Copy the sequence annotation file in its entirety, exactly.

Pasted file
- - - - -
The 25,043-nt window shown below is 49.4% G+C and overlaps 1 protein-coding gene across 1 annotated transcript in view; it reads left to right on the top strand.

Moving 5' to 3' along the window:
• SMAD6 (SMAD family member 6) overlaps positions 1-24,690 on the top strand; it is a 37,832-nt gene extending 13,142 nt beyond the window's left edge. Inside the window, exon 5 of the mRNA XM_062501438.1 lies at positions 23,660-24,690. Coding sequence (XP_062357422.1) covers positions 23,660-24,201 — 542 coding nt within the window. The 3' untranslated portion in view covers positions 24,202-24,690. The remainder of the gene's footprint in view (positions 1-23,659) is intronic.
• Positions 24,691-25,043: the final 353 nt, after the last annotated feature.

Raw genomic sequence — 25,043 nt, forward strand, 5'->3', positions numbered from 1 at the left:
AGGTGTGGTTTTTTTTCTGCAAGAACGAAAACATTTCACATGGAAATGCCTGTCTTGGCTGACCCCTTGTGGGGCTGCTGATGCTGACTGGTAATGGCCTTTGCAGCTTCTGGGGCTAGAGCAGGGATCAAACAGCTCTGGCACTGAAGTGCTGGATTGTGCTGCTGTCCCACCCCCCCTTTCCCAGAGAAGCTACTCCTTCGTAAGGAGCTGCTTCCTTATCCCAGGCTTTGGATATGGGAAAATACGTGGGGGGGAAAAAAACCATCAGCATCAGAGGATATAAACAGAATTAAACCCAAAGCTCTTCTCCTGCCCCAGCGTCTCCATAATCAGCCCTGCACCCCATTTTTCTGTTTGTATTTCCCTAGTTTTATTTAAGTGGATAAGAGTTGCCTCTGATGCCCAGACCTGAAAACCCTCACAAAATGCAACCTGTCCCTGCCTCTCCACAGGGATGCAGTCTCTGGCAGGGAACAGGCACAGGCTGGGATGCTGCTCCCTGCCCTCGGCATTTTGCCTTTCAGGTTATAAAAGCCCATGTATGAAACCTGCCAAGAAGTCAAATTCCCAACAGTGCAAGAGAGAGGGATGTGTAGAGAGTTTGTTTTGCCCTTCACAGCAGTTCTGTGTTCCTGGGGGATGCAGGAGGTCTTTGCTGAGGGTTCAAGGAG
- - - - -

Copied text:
The 25,043-nt window shown below is 49.4% G+C and overlaps 1 protein-coding gene across 1 annotated transcript in view; it reads left to right on the top strand.

Moving 5' to 3' along the window:
• SMAD6 (SMAD family member 6) overlaps positions 1-24,690 on the top strand; it is a 37,832-nt gene extending 13,142 nt beyond the window's left edge. Inside the window, exon 5 of the mRNA XM_062501438.1 lies at positions 23,660-24,690. Coding sequence (XP_062357422.1) covers positions 23,660-24,201 — 542 coding nt within the window. The 3' untranslated portion in view covers positions 24,202-24,690. The remainder of the gene's footprint in view (positions 1-23,659) is intronic.
• Positions 24,691-25,043: the final 353 nt, after the last annotated feature.

Raw genomic sequence — 25,043 nt, forward strand, 5'->3', positions numbered from 1 at the left:
AGGTGTGGTTTTTTTTCTGCAAGAACGAAAACATTTCACATGGAAATGCCTGTCTTGGCTGACCCCTTGTGGGGCTGCTGATGCTGACTGGTAATGGCCTTTGCAGCTTCTGGGGCTAGAGCAGGGATCAAACAGCTCTGGCACTGAAGTGCTGGATTGTGCTGCTGTCCCACCCCCCCTTTCCCAGAGAAGCTACTCCTTCGTAAGGAGCTGCTTCCTTATCCCAGGCTTTGGATATGGGAAAATACGTGGGGGGGAAAAAAACCATCAGCATCAGAGGATATAAACAGAATTAAACCCAAAGCTCTTCTCCTGCCCCAGCGTCTCCATAATCAGCCCTGCACCCCATTTTTCTGTTTGTATTTCCCTAGTTTTATTTAAGTGGATAAGAGTTGCCTCTGATGCCCAGACCTGAAAACCCTCACAAAATGCAACCTGTCCCTGCCTCTCCACAGGGATGCAGTCTCTGGCAGGGAACAGGCACAGGCTGGGATGCTGCTCCCTGCCCTCGGCATTTTGCCTTTCAGGTTATAAAAGCCCATGTATGAAACCTGCCAAGAAGTCAAATTCCCAACAGTGCAAGAGAGAGGGATGTGTAGAGAGTTTGTTTTGCCCTTCACAGCAGTTCTGTGTTCCTGGGGGATGCAGGAGGTCTTTGCTGAGGGTTCAAGGAG